The Cambridge Anthropology Podcast
Camthropod is produced by a collective of staff and students from the Cambridge Division of Social Anthropology. We aim to broadcast it fortnightly during term time. Camthropod will include interviews with visiting speakers and with members of the department about their work, as well as audio pieces presenting aspects of our research or just things that interest us about daily life. We welcome all kinds of contributions, and invite you to get in touch with us at email@example.com or on Twitter at @camthropod.
or listen to episodes below:
Episode 14. Thinking about Vision. An investigation with visually-impaired theatre-goers and audio describers, by Harsha Balasubramanian
This podcast asks what vision actually means to those who describe theatre for blind and partially-sighted audiences. Harsha Balasubramanian shares some of the findings from her undergraduate dissertation, and argues that these audio describers' understandings of vision are revealed through their practices. These shape the experiences of sight-impaired theatre-goers.
With editing by Christina Woolner and voice acting from Rebecca Vaa, Francesca Firth, and Sian Lazar.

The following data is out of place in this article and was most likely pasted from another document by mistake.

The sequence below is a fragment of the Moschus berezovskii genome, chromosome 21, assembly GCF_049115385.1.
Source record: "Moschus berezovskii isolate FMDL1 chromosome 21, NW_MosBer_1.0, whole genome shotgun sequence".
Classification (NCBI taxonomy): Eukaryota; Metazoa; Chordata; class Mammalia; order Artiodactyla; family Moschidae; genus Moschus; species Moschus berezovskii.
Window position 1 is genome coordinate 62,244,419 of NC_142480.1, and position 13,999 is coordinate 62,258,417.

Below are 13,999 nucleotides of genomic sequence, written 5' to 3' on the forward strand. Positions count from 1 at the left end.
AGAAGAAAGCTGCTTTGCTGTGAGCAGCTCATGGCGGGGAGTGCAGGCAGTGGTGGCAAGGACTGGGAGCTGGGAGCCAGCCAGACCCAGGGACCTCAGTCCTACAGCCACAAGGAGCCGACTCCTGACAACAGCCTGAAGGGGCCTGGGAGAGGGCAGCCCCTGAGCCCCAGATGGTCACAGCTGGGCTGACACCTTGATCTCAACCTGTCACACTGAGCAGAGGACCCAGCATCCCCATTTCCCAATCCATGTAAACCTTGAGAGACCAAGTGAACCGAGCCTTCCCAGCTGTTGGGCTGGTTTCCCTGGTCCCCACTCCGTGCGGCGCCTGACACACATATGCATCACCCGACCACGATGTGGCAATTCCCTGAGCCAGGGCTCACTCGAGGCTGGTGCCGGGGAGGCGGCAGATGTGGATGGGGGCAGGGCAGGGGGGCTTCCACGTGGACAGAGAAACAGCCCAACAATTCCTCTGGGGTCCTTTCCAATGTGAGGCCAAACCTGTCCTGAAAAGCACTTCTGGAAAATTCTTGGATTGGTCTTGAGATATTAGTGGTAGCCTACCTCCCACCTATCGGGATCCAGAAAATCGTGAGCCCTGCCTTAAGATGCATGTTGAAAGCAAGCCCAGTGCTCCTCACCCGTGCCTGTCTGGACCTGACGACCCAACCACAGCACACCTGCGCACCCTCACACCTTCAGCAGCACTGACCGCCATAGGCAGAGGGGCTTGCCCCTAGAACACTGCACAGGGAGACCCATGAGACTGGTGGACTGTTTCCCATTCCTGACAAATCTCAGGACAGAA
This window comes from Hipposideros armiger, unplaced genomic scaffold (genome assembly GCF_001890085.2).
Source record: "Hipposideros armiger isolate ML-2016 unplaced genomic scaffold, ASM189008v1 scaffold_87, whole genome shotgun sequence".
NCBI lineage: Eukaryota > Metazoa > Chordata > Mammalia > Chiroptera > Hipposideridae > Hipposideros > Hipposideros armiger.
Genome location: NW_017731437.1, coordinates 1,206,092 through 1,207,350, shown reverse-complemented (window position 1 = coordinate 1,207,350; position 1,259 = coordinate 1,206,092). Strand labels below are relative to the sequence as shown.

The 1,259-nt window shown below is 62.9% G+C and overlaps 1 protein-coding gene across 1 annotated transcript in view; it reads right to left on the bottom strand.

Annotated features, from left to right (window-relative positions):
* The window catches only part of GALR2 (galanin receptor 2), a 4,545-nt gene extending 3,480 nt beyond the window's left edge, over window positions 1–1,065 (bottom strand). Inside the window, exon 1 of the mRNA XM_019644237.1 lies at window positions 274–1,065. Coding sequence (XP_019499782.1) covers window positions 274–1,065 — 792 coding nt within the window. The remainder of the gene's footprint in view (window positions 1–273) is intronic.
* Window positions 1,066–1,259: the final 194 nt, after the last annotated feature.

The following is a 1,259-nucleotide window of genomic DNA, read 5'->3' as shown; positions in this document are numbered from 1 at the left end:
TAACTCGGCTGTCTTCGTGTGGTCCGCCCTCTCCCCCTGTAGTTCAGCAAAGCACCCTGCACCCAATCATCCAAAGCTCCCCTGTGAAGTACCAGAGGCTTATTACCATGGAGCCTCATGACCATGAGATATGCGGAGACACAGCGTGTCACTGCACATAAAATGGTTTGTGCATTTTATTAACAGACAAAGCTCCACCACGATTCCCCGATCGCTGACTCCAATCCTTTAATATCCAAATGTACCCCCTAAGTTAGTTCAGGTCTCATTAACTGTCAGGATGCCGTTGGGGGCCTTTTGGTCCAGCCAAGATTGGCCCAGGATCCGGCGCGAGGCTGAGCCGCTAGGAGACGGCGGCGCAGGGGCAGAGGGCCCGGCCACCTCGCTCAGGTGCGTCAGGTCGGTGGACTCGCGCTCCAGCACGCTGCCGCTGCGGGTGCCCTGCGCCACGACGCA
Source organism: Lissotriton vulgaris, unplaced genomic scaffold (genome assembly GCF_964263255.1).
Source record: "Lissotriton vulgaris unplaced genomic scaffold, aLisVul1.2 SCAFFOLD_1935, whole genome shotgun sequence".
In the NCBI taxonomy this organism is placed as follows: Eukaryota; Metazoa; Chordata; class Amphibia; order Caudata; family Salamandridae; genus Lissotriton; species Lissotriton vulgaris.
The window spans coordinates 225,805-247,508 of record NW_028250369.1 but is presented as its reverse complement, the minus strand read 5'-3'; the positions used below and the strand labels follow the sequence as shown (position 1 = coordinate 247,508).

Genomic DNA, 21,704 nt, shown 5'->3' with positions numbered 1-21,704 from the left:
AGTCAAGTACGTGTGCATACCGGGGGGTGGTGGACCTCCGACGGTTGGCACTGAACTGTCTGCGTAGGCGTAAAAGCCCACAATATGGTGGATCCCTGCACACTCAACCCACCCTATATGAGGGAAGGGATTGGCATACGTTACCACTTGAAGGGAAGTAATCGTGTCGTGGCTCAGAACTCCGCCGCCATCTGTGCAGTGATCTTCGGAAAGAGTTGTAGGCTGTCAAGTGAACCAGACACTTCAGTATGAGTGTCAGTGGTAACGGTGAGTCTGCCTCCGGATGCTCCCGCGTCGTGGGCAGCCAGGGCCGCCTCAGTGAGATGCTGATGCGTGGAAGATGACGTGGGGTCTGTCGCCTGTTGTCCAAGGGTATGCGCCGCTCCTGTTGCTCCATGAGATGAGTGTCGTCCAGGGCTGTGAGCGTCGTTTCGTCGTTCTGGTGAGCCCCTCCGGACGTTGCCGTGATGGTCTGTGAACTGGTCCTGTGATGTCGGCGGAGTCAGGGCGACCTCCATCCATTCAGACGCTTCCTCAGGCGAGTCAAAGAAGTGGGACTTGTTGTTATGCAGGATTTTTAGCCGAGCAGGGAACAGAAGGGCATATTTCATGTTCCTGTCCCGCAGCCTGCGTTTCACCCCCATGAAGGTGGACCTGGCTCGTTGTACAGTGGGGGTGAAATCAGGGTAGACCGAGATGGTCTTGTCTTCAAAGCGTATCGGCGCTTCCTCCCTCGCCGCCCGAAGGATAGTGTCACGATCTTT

I am hugely indebted to everyone who has helped with this podcast: all its participants and my friends and former teachers from university.
Episode 13. Welcome to Dataworld, by Alex Taylor
The processing and storage of data underpins the digital economy. With 2.5 exabytes of data being produced every day, storing and securing this highly valuable asset is an increasingly challenging task. But where exactly is all this data stored and how is it secured? In this episode, Alex Taylor visits The Bunker, a subterranean data centre in south-east England and talks with Al Webb, the Head of Physical Security, about the increasingly extreme measures being taken to store and secure data within ‘the cloud’.